The bus ride turned into four hours of hell.  Flanking me were my dad and a guy from Colorado.  Within minutes, both were sound asleep.  When grown men fall asleep, gravity forces them towards the middle.  Where I sat. 

The whole point of this ride is to keep you busy until it's time to check into your hotels.  We did actual circles around London.  Many, many, many circles - but no actual stopping.

Until a bathroom riot.  Never deny 40 cranky people a potty break.

Yes, eventually the hell ended and we were deposited at our hotel.  Who didn't seem to be expecting us so early.  Which gave us a much needed hour to drink a beer, eat fish and chips and re-live the morning.

Now, on my London List, I had three things:
1.  The Tower of London
2.  A Toasted Cheese Sandwich in Borough Market
3.  Harrods

Harrods could only fit in on this first day in London - and had to take place between hotel check-in and our appointment to ride the London Eye.  The window was small and shrinking.  Surely we wouldn't start off this stop with a total strike out?

In a SHOCKER, Mom and I were not only granted our Harrods wish AND Dad would be joining us.  (Yes, I should have sense something strange...).

And, after a quick taxi ride...
We did it!  Now, for those of you who may be thinking, "Oh yippee, a department store..."  No,'re so wrong.  This is some sort of mecca with floor after floor and department after department. 

I seriously believe I could spend a full week in this store and still not see everything.

Ah, but the rub. 

Upon entering through these doors to heaven on earth....Dad looked at his watch and said, "Okay, have one hour." 

Come again?

We zipped through that store buying whatever we could reach.  I bought Oven Roasting Mitts.  I don't even have a roasting pan.  I couldn't even guess when the last time my oven was on.  But they are so cute!

We snatched up stuff on our right, stuff on our left - a total pay now, figure out what you bought mentality.  And I've never seen such a display of Burberry or Louis V..  Endless.

They even had an enormous pet section - where you could buy actual puppies.  If you had a spare couple grand.  Couldn't be done in our allotted hour.

In fairness to Father Time...our scheduled London Eye ride was at 5pm and after that, a 9.30pm stop at the Tower of London - so I guess the stopwatch was necessary.

Still...Harrods...I'm coming back to you.  Don't you worry.

Consider yourself on notice.

Wednesday, November 10, 2010

AmsterDAM that's a cool city.

Going from Oslo to Amsterdam was actually a bit of a downer.  Because to get there, we had a day at sea - which meant a day of, "What should we do today?"  Which turned into, "Oh shoot, this cruise almost over, we should start packing while we're killing time in the North Sea."  Yeah, total bummer.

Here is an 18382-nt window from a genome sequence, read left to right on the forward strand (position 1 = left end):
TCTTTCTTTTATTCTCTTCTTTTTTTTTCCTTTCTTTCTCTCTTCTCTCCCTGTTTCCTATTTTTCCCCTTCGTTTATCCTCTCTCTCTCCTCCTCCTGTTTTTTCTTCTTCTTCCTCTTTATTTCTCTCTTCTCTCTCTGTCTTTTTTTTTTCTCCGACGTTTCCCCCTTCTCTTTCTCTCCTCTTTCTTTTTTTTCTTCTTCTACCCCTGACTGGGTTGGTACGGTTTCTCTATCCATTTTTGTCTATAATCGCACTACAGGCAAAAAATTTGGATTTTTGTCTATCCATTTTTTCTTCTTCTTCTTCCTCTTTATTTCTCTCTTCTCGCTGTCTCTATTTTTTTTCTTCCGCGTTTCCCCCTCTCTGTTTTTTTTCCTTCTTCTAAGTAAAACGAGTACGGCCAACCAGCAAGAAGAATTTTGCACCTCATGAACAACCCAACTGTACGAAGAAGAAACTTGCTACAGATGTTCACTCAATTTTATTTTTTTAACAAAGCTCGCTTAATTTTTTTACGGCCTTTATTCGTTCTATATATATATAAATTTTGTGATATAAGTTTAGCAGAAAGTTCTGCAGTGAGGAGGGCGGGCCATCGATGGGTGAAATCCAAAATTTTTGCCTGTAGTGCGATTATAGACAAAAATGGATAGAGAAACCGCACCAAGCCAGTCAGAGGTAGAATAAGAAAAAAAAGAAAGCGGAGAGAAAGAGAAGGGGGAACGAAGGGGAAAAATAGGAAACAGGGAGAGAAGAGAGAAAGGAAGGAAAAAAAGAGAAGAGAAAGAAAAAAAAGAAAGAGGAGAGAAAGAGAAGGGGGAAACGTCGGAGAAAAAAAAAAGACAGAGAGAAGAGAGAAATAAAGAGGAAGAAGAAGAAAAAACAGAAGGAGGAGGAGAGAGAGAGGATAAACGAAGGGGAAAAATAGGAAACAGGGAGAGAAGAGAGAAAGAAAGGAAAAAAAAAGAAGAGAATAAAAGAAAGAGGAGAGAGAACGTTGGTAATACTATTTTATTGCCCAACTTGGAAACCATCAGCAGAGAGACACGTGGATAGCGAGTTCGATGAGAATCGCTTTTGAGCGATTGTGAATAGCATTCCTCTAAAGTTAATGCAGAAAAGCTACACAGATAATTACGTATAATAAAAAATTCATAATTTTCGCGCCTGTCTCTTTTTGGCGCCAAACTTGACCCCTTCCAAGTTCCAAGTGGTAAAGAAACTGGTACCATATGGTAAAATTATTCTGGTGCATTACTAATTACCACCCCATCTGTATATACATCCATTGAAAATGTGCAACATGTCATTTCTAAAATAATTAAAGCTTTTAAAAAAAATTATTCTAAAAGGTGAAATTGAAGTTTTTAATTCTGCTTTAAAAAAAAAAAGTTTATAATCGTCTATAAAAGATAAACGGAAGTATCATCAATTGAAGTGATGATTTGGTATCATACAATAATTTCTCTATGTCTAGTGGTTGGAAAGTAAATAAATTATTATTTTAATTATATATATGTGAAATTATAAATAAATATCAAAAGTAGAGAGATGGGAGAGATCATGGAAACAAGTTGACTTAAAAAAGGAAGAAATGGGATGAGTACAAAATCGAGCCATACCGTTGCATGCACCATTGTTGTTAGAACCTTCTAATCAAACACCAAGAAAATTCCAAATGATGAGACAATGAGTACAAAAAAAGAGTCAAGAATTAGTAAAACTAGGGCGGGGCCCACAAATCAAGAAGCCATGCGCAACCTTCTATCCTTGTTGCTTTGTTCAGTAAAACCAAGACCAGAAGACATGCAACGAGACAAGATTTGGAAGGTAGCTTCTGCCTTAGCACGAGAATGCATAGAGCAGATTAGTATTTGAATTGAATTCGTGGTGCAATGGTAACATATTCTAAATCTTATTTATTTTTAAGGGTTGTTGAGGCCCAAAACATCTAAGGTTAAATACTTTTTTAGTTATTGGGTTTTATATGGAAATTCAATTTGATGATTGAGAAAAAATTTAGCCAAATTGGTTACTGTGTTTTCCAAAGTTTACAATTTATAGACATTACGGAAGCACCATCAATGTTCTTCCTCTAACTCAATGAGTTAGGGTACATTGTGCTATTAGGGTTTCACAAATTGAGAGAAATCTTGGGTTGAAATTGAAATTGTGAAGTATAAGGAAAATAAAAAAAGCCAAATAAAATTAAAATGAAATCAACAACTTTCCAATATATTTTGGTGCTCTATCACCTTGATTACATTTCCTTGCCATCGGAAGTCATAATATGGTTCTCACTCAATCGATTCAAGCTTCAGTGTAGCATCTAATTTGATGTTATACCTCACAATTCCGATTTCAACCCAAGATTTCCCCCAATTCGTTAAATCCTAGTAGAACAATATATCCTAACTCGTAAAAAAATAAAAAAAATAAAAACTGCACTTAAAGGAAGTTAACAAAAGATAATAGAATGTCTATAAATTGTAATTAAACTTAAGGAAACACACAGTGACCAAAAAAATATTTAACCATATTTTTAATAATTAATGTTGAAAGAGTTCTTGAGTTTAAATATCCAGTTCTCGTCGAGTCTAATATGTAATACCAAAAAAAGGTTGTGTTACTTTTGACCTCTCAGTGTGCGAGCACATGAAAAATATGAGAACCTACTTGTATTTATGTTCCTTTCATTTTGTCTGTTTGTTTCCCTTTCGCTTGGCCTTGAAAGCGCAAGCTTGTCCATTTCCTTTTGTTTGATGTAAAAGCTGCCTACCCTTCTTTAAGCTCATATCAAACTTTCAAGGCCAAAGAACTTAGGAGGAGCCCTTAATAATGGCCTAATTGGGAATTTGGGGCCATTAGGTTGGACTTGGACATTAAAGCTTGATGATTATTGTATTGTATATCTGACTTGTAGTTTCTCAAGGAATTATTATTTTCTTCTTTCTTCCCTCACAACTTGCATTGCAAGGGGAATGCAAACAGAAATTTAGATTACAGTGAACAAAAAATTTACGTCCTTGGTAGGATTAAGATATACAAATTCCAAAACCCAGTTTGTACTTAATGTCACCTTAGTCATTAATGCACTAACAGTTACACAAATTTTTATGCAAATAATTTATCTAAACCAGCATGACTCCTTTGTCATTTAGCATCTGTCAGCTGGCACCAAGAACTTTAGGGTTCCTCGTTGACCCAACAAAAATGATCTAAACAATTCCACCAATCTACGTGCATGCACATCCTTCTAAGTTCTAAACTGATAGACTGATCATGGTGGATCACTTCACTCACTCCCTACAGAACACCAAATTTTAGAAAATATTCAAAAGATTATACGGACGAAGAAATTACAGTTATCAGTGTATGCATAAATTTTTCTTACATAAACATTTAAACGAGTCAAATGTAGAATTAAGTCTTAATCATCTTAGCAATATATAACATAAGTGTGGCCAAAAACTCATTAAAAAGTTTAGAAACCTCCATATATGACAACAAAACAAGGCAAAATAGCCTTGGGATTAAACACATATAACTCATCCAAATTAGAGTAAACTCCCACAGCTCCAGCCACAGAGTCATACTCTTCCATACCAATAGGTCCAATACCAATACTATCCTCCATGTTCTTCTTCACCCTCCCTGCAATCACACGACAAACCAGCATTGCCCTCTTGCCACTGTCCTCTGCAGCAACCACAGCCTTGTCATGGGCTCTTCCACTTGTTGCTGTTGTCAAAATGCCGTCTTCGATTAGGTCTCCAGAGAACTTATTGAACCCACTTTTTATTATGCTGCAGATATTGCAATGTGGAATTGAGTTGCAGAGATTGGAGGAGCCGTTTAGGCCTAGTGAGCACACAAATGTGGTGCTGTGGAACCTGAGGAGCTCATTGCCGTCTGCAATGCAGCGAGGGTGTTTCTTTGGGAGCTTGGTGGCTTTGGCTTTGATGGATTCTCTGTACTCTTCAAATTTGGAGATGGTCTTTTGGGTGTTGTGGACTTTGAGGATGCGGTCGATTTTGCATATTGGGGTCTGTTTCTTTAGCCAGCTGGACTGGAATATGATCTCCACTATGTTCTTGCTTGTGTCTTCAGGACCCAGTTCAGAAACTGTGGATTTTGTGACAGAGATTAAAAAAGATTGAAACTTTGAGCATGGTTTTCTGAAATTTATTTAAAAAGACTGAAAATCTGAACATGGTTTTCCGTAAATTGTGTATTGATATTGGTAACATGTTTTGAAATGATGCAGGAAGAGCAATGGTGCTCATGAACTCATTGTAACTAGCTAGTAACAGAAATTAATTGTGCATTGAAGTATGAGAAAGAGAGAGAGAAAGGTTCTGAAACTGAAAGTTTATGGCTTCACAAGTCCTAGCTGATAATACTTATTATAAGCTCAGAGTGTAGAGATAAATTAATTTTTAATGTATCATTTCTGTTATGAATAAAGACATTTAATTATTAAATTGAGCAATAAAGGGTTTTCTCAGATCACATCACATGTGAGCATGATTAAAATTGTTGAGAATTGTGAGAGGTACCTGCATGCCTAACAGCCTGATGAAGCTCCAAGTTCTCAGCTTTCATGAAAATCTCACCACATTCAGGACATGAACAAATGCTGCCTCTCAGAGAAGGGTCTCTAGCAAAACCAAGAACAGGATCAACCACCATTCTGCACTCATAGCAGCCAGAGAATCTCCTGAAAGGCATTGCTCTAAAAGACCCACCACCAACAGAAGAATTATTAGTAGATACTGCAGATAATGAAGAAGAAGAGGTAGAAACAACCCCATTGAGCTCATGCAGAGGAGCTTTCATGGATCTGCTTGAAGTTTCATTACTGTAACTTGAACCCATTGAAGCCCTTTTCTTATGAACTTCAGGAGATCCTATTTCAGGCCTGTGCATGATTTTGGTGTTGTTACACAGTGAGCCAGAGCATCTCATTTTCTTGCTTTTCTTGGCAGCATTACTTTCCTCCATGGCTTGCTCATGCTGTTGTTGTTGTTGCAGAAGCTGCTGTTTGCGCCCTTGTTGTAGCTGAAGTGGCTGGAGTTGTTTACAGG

And the ship doesn't even pretend they want you to say because you start getting mail at your door that includes exit tags for your luggage, invoices reminding you of what you bought while on board and details on how they'd like you to leave the ship (8am, promptly after swiping your ship card for the last time) in two days.  Rude...I thought we were friends.  Don't they have any sympathy for our mental state?

The quickest way to Amsterdam is through a lock system (basically this is a stopping point to change water levels - enabling the ship to take a short cut - obviously they were really in a hurry to end our tour).

Never having been through a lock system, I opted to get up at the crack of dawn to watch the process.  My folks had done the whole Panama Canal, so this was old hat for them. 

Here's how I remember it - early, cold, dark and misty.  I also remember the minute I found out that I could have just waited for the reverse show scheduled at 5pm the same day.  Doodies...I hate when I give up a perfectly good sleep-in unnecessarily.

After the museum punishment of Oslo, I made sure to read up on the Amsterdam tour.  It started with the words "Tour of the Reclaimed Land."  Oh boy.  Snoozer Potential.


The whole tour was about how Holland opted to use a windmill system to lower the water level in order to inhabit the lands.  Without the windmills, the land would be under water.  With it, the land is total utopia for plant life. 

I never thought the words "Hydrangea Envy" would cross my lips.  But I did take several pictures to bring back to my own garden - my Hydrangea has not responded to these motivational posters.

We did tour an old windmill - and, yes, they are still maintained by real live Millers (in case there is ever an emergency, they'd crank these up to help out).  More importantly - they really do wear wooden shoes!  Who knew?? 

 Evidently they are really good in the saturated ground for keeping feet dry. 

Especially when you are heading out to the outhouse.  I'm not seeing very much privacy in this area...

The thought did cross my mind to buy a pair (of wooden shoes, not prehistoric outhouses that leave last night's dinner in your canal). 

Then I remembered where I live.  Probably not very useful in the drought land.